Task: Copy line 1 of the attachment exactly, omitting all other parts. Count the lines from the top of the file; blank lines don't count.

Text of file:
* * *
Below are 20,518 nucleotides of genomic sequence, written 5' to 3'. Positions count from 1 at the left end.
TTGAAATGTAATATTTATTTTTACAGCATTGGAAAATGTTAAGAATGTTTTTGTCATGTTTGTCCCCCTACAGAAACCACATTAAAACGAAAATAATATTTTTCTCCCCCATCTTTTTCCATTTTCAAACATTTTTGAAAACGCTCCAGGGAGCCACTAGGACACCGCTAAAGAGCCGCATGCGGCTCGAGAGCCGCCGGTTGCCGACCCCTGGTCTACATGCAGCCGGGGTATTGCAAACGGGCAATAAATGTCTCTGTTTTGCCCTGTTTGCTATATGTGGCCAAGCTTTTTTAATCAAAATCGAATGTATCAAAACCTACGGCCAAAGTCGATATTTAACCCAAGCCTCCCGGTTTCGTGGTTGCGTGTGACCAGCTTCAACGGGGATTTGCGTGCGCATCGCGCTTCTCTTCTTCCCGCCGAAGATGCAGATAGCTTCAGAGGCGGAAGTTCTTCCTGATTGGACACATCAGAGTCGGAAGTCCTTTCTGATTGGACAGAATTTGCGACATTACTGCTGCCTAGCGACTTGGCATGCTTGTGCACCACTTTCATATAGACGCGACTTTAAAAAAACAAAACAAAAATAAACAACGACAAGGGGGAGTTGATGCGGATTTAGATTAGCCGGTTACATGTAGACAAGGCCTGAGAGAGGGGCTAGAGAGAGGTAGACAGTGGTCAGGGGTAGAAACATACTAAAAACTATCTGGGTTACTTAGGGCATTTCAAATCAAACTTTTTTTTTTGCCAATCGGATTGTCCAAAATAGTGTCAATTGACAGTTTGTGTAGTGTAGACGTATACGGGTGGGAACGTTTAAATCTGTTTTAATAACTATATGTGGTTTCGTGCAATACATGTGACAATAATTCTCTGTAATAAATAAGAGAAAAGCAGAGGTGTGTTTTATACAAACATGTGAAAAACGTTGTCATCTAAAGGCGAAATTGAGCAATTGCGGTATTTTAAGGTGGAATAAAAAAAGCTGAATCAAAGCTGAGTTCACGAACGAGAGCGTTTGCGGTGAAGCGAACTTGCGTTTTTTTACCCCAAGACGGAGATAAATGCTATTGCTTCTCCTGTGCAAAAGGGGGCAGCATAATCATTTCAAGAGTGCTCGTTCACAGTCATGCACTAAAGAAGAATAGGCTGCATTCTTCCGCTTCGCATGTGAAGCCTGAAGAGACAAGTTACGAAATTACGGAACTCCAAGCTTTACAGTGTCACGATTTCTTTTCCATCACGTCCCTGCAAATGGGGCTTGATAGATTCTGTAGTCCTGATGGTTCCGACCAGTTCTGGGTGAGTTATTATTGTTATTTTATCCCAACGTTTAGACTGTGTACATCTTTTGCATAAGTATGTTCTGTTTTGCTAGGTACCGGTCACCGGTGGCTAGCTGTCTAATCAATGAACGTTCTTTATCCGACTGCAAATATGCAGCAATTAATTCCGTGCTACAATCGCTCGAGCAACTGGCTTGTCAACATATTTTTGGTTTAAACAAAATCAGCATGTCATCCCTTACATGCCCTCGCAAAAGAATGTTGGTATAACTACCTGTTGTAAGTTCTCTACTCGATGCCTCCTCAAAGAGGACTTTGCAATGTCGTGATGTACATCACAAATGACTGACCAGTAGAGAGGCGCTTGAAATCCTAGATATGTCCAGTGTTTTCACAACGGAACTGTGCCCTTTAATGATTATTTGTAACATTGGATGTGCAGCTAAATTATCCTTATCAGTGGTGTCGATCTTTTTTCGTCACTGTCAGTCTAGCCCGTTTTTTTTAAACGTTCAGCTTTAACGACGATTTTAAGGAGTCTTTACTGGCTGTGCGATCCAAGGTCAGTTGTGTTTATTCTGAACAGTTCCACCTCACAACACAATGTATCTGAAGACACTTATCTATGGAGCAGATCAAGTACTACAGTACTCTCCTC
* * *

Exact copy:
Below are 20,518 nucleotides of genomic sequence, written 5' to 3'. Positions count from 1 at the left end.